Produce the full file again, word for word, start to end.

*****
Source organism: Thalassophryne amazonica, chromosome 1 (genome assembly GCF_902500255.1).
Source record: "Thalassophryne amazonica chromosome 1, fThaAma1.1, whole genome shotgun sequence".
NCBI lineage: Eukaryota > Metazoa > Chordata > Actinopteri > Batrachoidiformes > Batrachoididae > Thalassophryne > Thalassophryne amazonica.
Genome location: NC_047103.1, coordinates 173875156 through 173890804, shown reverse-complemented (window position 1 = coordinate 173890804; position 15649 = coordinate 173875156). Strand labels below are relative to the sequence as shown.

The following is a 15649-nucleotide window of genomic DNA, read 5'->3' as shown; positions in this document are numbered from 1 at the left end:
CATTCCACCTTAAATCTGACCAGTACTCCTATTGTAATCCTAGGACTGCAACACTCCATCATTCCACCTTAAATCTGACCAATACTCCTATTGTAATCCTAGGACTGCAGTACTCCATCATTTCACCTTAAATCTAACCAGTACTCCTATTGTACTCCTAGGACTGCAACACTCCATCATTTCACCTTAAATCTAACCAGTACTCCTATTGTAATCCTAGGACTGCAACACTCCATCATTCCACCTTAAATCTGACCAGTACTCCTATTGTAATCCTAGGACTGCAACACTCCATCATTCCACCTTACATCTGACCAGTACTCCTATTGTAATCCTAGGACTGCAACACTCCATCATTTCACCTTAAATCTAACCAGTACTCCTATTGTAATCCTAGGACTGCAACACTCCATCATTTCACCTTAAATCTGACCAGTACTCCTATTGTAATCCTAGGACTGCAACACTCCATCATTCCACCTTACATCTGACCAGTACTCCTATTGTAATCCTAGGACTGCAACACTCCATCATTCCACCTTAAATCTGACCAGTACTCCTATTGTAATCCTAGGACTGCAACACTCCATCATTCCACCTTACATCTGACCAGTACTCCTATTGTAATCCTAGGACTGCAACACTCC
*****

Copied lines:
Source organism: Thalassophryne amazonica, chromosome 1 (genome assembly GCF_902500255.1).
Source record: "Thalassophryne amazonica chromosome 1, fThaAma1.1, whole genome shotgun sequence".
NCBI lineage: Eukaryota > Metazoa > Chordata > Actinopteri > Batrachoidiformes > Batrachoididae > Thalassophryne > Thalassophryne amazonica.
Genome location: NC_047103.1, coordinates 173875156 through 173890804, shown reverse-complemented (window position 1 = coordinate 173890804; position 15649 = coordinate 173875156). Strand labels below are relative to the sequence as shown.

The following is a 15649-nucleotide window of genomic DNA, read 5'->3' as shown; positions in this document are numbered from 1 at the left end:
CATTCCACCTTAAATCTGACCAGTACTCCTATTGTAATCCTAGGACTGCAACACTCCATCATTCCACCTTAAATCTGACCAATACTCCTATTGTAATCCTAGGACTGCAGTACTCCATCATTTCACCTTAAATCTAACCAGTACTCCTATTGTACTCCTAGGACTGCAACACTCCATCATTTCACCTTAAATCTAACCAGTACTCCTATTGTAATCCTAGGACTGCAACACTCCATCATTCCACCTTAAATCTGACCAGTACTCCTATTGTAATCCTAGGACTGCAACACTCCATCATTCCACCTTACATCTGACCAGTACTCCTATTGTAATCCTAGGACTGCAACACTCCATCATTTCACCTTAAATCTAACCAGTACTCCTATTGTAATCCTAGGACTGCAACACTCCATCATTTCACCTTAAATCTGACCAGTACTCCTATTGTAATCCTAGGACTGCAACACTCCATCATTCCACCTTACATCTGACCAGTACTCCTATTGTAATCCTAGGACTGCAACACTCCATCATTCCACCTTAAATCTGACCAGTACTCCTATTGTAATCCTAGGACTGCAACACTCCATCATTCCACCTTACATCTGACCAGTACTCCTATTGTAATCCTAGGACTGCAACACTCC